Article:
MICHEL MARTIN, HOST:
I'm Michel Martin and this is TELL ME MORE from NPR News. We'd like to take a moment to think more deeply about what seems like a barrage of mass shootings this year alone.
In May, a belligerent man in Seattle shot up a cafe, killing five people after he was denied service. Nearly three weeks ago, 12 people were killed and close to 60 people were wounded in an Aurora, Colorado movie theater. This past Sunday, six people died in Wisconsin after being gunned down in a Sikh temple.
It's also noteworthy that Jared Loughner, who's charged with the shooting that killed six people and seriously wounded former Congresswoman Gabrielle Giffords and others, pleaded guilty to 49 counts of murder and attempted murder yesterday.
In a moment we'll talk with a noted psychiatrist and researcher who's done extensive work on preventing violence and dealing with the aftermath of violence, Dr. Carl Bell.
But first, we want to talk more about the political leanings that may have played a role in Sunday's Sikh temple shooting. Here's what we know about the shooter, Wade Michael Page, so far. We know he served in the military in 1992 in the Army and was given a general discharge in 1998. A general discharge is something below an honorable discharge, but at this time we don't know why he was discharged. Reports cite conduct issues, such as drinking and being absent without leave. And we want to note that military sources say the conduct problems leading to his discharge did not have anything to do with bias or white supremacy.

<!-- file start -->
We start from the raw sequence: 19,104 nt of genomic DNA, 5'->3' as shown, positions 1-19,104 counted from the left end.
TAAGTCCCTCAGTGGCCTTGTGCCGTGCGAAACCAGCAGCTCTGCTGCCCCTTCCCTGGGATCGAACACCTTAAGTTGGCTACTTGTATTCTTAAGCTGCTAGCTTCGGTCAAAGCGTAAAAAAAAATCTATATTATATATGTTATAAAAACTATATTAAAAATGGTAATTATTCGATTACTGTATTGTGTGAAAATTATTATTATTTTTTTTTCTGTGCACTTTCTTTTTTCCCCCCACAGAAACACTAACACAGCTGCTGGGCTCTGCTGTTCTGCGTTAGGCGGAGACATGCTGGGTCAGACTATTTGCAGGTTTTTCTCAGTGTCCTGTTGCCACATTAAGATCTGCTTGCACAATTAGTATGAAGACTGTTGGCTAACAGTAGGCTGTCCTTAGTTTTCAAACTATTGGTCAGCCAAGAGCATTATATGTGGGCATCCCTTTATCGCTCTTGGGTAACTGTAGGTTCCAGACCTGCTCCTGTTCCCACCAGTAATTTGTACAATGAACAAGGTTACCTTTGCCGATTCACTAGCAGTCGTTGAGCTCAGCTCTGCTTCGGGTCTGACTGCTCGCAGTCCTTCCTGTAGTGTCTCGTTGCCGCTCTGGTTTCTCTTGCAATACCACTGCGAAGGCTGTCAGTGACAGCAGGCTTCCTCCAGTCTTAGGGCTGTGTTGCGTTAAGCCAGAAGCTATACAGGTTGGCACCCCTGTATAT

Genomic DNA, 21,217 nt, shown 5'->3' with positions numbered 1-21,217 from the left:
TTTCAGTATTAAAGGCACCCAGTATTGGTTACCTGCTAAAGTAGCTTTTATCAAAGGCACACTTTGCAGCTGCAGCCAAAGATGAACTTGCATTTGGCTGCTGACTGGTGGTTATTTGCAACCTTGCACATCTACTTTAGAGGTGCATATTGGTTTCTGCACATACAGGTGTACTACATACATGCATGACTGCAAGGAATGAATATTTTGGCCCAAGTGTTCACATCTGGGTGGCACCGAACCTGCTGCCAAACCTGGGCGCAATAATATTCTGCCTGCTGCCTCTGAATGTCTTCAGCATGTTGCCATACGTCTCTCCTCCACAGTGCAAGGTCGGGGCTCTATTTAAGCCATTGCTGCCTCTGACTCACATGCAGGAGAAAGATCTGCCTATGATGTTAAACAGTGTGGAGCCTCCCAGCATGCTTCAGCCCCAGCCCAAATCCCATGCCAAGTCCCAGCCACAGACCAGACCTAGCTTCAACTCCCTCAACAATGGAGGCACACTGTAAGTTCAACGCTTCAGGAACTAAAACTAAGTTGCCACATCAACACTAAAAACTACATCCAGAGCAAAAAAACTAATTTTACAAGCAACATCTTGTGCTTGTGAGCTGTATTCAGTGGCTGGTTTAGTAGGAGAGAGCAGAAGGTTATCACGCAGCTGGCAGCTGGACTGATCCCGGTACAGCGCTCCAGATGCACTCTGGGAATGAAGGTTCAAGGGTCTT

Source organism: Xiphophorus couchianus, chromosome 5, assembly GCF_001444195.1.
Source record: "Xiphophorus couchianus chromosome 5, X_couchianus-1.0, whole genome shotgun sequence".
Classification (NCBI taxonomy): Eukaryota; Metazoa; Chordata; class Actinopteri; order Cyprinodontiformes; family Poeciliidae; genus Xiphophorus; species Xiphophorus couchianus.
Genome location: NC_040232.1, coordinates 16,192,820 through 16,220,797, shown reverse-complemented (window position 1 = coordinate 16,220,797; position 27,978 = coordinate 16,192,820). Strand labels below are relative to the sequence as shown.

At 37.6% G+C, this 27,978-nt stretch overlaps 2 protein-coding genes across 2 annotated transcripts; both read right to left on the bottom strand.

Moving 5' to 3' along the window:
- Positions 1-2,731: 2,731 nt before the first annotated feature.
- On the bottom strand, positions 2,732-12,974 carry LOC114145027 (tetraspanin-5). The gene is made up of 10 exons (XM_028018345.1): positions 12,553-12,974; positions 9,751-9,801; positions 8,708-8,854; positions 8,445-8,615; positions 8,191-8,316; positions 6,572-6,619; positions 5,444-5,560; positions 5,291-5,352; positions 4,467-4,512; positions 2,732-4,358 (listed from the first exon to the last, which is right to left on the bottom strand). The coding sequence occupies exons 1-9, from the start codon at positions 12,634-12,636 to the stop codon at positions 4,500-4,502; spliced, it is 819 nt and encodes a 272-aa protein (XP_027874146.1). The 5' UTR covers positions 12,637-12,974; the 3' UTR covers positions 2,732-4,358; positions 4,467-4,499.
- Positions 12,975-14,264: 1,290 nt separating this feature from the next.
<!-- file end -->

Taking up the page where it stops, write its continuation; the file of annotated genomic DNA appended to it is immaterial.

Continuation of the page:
But after his military service, we know that Wade Michael Page was a member of various skinhead bands like the Hammerskins. That's a white supremacist group that makes so-called white power rock. And Wade Michael Page has been on the Southern Poverty Law Center's radar for some time now. They noted his involvement with the white supremacist groups going back 10 years.
We wanted to talk more about this, so we've called upon Mark Potok. He's a senior fellow at the Southern Poverty Law Center. That group, among other things, tries to document the activities of extremist groups.
Mark Potok, thanks so much for joining us.
MARK POTOK: Well, a real pleasure. Thanks for having me.
MARTIN: Now, you note that Wade Michael Page has been part of the white power music scene since the year 2000. He was a member of two skinhead bands that we know of, End Apathy and Definite Hate. Can you tell us a little bit about either of these groups?
POTOK: Well, yeah. I mean, first of all, as you said, he really kind of embarked into this world of white supremacist music in 2000. He initially played with a number of very well-known groups on the scene as both a guitarist and a vocalist. In 2005, he started the band that really was mainly his own project, called End Apathy. And, you know, I think that's important because what the name seems to mean, and he, in fact, gave an interview talking about that name.
What he said, speaking to a particular white supremacist site a few years ago, was, you know, he was trying to end apathy in the white supremacist world. In other words, while he wasn't quite explicit about it, what he was saying, in effect, was these organizations, these people in the white power world, basically sit around, talk a lot and don't do anything. It's time to end this inaction, to move forward, to do something. So, you know, my own opinion is, essentially, he took his own advice.